And now it is right in every voter's faces that that is very much not a given. And it is -- it is not the law of the land here in Texas, full stop. It just isn't. And so there's no question that that issue is going to be front and center, particularly in the suburbs where the House, in 2022, will be won or lost by Democrats and Republicans because the margin is so narrow.

COLLINS: Dana, Ariane, thank you for joining us on this. We'll be waiting to see what the White House says about this new weigh in from the Supreme Court.

But up next, we are going to get to some stunning new footage of the flooding that happened in New Jersey. We've been talking about it all morning as officials are dealing with the aftermath. And it will be up right after this break.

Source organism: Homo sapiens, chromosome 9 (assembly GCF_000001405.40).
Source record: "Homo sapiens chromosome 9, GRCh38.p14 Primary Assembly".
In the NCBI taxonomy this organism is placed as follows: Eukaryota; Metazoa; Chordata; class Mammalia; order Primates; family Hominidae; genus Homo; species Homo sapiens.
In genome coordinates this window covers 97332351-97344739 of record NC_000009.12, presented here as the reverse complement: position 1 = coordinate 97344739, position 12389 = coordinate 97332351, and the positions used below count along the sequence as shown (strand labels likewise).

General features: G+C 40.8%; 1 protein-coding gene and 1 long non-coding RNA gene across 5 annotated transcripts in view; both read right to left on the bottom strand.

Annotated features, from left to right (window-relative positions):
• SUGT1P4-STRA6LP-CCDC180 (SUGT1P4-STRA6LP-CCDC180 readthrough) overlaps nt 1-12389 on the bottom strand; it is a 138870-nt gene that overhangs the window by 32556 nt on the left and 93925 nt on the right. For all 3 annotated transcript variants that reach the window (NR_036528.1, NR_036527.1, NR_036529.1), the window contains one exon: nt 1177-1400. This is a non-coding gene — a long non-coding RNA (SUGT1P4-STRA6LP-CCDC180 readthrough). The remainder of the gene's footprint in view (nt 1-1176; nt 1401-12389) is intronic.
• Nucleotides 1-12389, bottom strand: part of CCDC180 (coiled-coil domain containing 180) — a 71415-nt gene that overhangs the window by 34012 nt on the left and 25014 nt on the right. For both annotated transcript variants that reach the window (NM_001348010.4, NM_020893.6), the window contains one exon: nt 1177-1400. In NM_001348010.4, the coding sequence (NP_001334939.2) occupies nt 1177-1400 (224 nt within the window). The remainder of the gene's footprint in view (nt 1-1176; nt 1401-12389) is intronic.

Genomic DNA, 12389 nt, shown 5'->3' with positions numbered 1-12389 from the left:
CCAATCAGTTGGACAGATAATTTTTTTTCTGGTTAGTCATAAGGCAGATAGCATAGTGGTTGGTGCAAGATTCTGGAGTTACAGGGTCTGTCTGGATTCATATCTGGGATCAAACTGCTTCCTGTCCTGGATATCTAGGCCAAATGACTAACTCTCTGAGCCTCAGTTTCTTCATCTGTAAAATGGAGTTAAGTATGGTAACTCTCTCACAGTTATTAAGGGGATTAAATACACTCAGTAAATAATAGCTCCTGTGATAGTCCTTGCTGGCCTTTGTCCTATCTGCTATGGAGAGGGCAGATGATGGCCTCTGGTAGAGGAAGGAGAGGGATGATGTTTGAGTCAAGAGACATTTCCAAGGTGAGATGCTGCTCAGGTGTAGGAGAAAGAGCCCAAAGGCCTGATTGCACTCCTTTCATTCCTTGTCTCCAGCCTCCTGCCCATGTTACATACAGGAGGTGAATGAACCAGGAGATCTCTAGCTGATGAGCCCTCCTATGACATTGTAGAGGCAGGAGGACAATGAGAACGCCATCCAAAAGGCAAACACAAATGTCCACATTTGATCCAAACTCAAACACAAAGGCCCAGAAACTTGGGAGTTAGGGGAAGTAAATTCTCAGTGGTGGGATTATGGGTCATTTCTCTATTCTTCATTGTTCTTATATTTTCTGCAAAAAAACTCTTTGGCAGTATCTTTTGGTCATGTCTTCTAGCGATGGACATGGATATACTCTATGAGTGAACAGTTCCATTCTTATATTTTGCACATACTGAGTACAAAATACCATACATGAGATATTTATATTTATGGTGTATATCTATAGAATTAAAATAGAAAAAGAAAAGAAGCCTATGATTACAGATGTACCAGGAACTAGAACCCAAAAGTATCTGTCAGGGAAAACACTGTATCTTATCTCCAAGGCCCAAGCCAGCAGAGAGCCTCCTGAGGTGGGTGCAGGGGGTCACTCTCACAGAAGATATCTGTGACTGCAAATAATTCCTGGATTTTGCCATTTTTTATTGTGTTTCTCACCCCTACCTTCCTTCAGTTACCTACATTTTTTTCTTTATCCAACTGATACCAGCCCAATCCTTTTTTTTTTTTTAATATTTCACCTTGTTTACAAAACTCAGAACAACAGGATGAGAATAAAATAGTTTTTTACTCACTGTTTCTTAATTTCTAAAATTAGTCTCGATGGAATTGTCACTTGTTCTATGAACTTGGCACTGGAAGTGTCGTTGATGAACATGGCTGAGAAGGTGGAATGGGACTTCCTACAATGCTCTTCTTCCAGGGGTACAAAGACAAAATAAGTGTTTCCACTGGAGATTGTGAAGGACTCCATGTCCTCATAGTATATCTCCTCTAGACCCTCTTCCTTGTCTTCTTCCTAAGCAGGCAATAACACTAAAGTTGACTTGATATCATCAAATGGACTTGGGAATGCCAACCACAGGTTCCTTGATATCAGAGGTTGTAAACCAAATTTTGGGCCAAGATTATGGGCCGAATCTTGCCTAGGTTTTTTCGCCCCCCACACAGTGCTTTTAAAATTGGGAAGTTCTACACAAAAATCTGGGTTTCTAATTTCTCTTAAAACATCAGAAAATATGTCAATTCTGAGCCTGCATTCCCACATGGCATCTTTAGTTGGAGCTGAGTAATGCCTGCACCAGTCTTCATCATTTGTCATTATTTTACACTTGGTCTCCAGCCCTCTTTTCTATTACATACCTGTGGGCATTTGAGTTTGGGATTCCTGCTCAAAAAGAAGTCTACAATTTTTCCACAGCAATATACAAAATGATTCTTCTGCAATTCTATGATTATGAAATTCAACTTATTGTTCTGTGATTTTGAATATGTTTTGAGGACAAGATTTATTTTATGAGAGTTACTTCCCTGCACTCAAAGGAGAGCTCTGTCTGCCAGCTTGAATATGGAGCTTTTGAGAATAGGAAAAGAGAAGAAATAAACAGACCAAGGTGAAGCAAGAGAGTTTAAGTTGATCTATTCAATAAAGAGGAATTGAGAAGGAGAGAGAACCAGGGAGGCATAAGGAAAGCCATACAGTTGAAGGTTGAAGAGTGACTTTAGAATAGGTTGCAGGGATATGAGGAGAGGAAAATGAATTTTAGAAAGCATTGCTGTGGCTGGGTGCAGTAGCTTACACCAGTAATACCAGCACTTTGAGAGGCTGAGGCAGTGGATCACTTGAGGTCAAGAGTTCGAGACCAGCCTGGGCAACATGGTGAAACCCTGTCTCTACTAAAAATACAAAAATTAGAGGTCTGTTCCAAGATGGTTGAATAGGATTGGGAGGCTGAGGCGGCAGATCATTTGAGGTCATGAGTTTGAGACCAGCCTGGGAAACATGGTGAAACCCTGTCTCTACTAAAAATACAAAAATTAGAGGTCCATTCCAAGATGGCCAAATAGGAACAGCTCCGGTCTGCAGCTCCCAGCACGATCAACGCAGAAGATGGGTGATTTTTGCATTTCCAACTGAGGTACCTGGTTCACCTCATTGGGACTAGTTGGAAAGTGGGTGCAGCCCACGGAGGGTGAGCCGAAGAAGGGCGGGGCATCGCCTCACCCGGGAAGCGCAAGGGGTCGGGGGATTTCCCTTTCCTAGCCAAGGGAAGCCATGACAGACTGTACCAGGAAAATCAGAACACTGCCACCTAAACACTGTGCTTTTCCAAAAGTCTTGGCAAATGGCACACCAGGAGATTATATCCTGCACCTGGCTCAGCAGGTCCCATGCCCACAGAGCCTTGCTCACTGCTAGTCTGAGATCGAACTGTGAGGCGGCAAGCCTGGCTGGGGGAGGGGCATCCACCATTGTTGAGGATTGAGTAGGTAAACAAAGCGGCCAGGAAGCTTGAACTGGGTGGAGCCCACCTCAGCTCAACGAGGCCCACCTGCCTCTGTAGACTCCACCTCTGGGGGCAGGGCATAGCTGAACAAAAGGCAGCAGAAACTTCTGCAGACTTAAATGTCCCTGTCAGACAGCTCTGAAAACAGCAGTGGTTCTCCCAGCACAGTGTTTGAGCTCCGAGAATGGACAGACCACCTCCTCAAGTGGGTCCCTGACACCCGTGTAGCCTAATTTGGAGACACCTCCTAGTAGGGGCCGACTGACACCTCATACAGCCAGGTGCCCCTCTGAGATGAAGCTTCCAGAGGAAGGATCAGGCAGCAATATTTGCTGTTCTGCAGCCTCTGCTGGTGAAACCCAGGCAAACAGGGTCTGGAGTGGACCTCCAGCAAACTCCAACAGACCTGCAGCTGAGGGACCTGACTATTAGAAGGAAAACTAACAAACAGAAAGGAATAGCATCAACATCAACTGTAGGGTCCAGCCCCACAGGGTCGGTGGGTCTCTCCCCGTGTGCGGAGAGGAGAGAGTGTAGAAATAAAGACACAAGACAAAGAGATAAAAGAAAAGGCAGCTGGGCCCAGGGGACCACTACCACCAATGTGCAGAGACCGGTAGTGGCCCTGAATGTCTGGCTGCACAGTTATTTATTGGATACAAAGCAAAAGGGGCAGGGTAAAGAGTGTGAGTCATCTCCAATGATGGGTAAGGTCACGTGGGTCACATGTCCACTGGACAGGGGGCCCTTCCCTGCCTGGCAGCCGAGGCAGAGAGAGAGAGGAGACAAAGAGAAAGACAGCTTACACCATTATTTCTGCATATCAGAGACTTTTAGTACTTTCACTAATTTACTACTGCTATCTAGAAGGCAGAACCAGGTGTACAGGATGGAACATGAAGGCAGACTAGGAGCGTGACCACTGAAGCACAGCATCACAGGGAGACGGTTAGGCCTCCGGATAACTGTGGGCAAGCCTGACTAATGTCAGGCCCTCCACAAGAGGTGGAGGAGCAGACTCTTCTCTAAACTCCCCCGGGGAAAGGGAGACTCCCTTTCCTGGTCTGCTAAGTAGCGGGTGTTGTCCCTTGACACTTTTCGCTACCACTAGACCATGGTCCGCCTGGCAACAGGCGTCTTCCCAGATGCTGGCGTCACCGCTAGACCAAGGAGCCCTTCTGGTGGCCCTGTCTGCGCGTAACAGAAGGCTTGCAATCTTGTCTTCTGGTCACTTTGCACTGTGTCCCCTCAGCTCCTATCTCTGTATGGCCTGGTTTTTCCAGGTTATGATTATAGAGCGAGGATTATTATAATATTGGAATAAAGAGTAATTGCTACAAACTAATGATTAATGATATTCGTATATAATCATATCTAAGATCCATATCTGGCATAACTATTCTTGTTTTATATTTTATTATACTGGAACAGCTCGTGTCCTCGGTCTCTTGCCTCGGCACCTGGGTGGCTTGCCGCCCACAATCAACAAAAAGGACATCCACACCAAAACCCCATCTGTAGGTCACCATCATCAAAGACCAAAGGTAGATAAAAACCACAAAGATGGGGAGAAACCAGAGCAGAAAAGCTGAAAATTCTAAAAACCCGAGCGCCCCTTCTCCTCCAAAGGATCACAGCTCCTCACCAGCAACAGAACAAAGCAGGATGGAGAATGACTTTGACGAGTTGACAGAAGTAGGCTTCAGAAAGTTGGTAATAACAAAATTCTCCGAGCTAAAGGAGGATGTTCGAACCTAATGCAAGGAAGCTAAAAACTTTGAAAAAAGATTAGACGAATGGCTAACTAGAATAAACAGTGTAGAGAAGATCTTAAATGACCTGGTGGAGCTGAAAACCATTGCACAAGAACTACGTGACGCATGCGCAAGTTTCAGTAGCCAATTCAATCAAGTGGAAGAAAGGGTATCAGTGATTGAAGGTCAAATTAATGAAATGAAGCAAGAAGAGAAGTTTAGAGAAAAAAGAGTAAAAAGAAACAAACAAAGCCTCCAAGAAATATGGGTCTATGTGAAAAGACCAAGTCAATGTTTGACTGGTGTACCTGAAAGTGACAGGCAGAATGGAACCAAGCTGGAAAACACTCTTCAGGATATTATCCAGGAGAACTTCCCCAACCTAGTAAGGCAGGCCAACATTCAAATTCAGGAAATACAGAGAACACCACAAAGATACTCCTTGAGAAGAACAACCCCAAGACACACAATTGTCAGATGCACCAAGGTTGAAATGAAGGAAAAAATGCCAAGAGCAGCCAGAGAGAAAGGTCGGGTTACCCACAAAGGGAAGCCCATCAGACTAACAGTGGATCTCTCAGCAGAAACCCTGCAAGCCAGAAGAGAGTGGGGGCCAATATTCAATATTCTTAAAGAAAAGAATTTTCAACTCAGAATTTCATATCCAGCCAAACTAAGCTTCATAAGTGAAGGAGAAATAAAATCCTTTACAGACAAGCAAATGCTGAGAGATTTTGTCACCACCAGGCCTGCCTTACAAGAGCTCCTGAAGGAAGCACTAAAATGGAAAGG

BERMAN: All right, welcome back. This is CNN's special live coverage of this incredible storm that hit the northeast. I'm John Berman live this morning with Kaitlan Collins.

And we have this new video in from New Jersey. This is southern New Jersey, just over the border from Philadelphia. And you can see incredible flooding there. Just the sheer amount of water everywhere there.

This was, I believe, not far, or the same general area from where there were tornadoes that touched down. So it's really a double whammy here where you had wind damage. And now you have these rising waters, these flood waters you can see there, over -- over the streets there. It is going to be sometime before life gets back to normal in that part of the state. It really isn't just that part of the state. I just saw pictures from Massachusetts, not far from where I grew up, where the roads there are closed because there's flooding.

COLLINS: Yes, flooding everywhere.